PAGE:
YouTube is currently working on its own paid music streaming service that will let users watch videos and listen to tunes without ads. As intriguing as this may sound, it could come at the expense of the outlet’s relationship with several indie bands. Historically, the Google-owned video streaming platform has been a major springboard for independent record labels looking to gain mainstream exposure, but this could soon change. According to Financial Times, YouTube will start blocking videos from record labels that haven’t signed licensing deals with the company’s subscription-based service.
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Bloomberg: Google in talks with labels to launch subscription music streaming service by Q3
Following a report from the Financial Times last week claiming Google is developing a free music service to compete with Spotify, Bloomberg reported today much of the same details citing “two people with knowledge of the situation.” According to the report from Bloomberg, Google is planning to launch the subscription-based music streaming service by the third quarter and it’s already in talks with record labels:
Negotiations are under way with major record labels to license their music, said the people, who sought anonymity because the talks are confidential. Google, which also owns the YouTube video website, is also discussing renewing deals that cover the use of songs in videos made by consumers, they said.
The report added that sources said the service would work on both Android and devices running another OS.
Record label Stories June 20, 2012
After years of major record labels keeping the revenue from their ad-supported content on YouTube and VEVO, HollywoodReporter reported today that the National Music Publishers’ Association announced a deal with Universal Music Group (one of the owners of VEVO), which will see the label pay indie music publishers for the content:
The NMPA termed the agreement, which covers North America, a groundbreaking model licensing deal because it will allow songwriters and music publishers to share in revenue from music videos. Up until now, while Youtube and VEVO were making money on their ad-supported services, indie music publishers had not shared in that revenue because the major labels long considered videos as promotional tools and never paid for licensing the songs used in the videos. But as it became a growing revenue stream, indie publishers began to grumble that the major labels paid the major publishing companies but none of the independent music publishers.
The specifics of the deal have not been made public, but the report claimed that sources said publishers would get 15 percent of advertising revenues related to their content. It also claimed the deal would be “retroactive back to 2008” with the amount for 2008 and 2009 set at 10 percent. The deal is said to cover not just music videos, but also “concert footage, backstage videos and artist interviews.”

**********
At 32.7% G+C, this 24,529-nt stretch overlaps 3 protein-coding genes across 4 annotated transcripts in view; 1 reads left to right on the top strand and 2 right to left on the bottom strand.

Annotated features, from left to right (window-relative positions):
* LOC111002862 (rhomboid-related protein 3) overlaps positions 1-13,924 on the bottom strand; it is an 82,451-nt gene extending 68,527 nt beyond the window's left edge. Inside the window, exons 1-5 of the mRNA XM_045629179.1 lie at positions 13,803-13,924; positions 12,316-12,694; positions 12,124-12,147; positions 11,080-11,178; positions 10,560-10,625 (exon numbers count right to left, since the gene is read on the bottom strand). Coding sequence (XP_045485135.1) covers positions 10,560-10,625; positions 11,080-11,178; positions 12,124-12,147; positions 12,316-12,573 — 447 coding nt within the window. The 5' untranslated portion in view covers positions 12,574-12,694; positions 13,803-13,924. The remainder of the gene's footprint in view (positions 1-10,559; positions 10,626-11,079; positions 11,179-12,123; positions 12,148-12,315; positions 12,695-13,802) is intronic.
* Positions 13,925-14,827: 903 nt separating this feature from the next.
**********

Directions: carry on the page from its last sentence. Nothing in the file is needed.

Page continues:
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Record label Stories August 23, 2011
Wired‘s got some good news for Amazon, Google, Dropbox and anyone else who stores music in the Cloud. The practice is legal and doesn’t infringe on record company rights. Additionally, Cloud companies need not store multiple copies of the same song, so long as each users file is the exact same copy, including MD5 hash (same bit rates, album art, etc).
In a complicated federal court decision Monday (see Threat Level’s write-up), a New York federal court judge ruled that the practice was legal — but only insofar as the single storage method is done for exactly unique copies. So for instance, all people who bought “Stairway to Heaven” as an MP3 from Amazon would have the exact same file (as determined by an MD5 Hash) and MP3tunes could just store a single copy.
However, the ruling makes clear that if MP3tunes scanned a customer’s music collection and found “Stairway to Heaven” ripped from a CD with a slightly different file size, the company could not simply substitute a master copy. Instead, that customer would have to upload the file.
The decision also said that allowing “sideloading” of songs was legal. That was the feature of MP3tunes that let users add songs they’d found on webpages, such as music blogs, directly to their online locker.